3D model (JSmol)
|Molar mass||320.25 g·mol−1|
Except where otherwise noted, data are given for materials in their standard state (at 25 °C [77 °F], 100 kPa).
|what is ?)(|
Ampelopsin, also known as dihydromyricetin, is a flavanonol, a type of flavonoid. It is found in the Ampelopsis species japonica, megalophylla, and grossedentata; Cercidiphyllum japonicum; Hovenia dulcis; Rhododendron cinnabarinum; some Pinus species; and some Cedrus species, as well as in Salix sachalinensis.
Hovenia dulcis has been used in traditional Japanese, Chinese, and Korean medicines to treat fever, parasitic infection, as a laxative, and a treatment of liver diseases, and as a hangover treatment. Methods have been developed to extract ampelopsin from it at large scales, and laboratory research has been conducted with the compound to see if it might be useful as a drug in any of the conditions for which the parent plant has been traditionally used.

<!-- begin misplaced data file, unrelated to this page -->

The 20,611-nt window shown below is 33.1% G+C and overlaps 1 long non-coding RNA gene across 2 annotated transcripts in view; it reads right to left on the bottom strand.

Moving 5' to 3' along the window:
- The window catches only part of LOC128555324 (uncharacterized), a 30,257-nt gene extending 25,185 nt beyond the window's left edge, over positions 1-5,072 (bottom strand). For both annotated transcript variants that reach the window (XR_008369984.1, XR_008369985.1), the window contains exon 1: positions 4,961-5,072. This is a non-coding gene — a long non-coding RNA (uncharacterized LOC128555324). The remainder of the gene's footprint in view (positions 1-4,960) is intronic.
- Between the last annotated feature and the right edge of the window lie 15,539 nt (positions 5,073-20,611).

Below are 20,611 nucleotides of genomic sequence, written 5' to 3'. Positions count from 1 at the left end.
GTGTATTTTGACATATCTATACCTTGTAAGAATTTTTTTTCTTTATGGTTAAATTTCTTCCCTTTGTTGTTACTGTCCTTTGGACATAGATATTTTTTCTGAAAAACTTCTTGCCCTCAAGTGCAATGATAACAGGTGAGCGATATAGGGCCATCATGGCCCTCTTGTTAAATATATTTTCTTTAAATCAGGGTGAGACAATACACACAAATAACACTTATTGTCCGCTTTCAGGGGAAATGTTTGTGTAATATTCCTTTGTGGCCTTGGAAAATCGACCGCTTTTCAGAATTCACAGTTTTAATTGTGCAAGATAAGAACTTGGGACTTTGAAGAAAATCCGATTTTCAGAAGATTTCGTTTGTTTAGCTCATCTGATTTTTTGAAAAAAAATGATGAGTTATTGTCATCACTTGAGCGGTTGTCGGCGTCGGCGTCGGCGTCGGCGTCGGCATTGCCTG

- Zhou, Jiaju; Xie, Guirong; Yan, Xinjian (2011-02-21). Encyclopedia of Traditional Chinese Medicines – Molecular Structures, Pharmacological Activities, Natural Sources and Applications: Vol. 1: Isolated Compounds A-C. Springer Science & Business Media. ISBN 978-3-642-16735-5.
- Tahara, Satoshi (June 23, 2007). "A Journey of Twenty-Five Years through the Ecological Biochemistry of Flavonoids". Bioscience, Biotechnology, and Biochemistry. 71 (6): 1387–1404. doi:10.1271/bbb.70028. ISSN 0916-8451. PMID 17587669.
- Hyun, Tae; Eom, Seung; Yu, Chang; Roitsch, Thomas (2010). "Hovenia dulcis– An Asian Traditional Herb". Planta Medica. 76 (10): 943–949. doi:10.1055/s-0030-1249776. ISSN 0032-0943. PMID 20379955.
- Chen, Shihui; Zhao, Xiaolan; Wan, Jing; Ran, Li; Qin, Yu; Wang, Xiaofang; Gao, Yanxiang; Shu, Furong; Zhang, Yong; Liu, Peng; Zhang, Qianyong; Zhu, Jundong; Mi, Mantian (2015). "Dihydromyricetin improves glucose and lipid metabolism and exerts anti-inflammatory effects in nonalcoholic fatty liver disease: A randomized controlled trial". Pharmacological Research. 99: 74–81. doi:10.1016/j.phrs.2015.05.009. ISSN 1043-6618. PMID 26032587.
|This article about a phenol is a stub. You can help Wikipedia by expanding it.|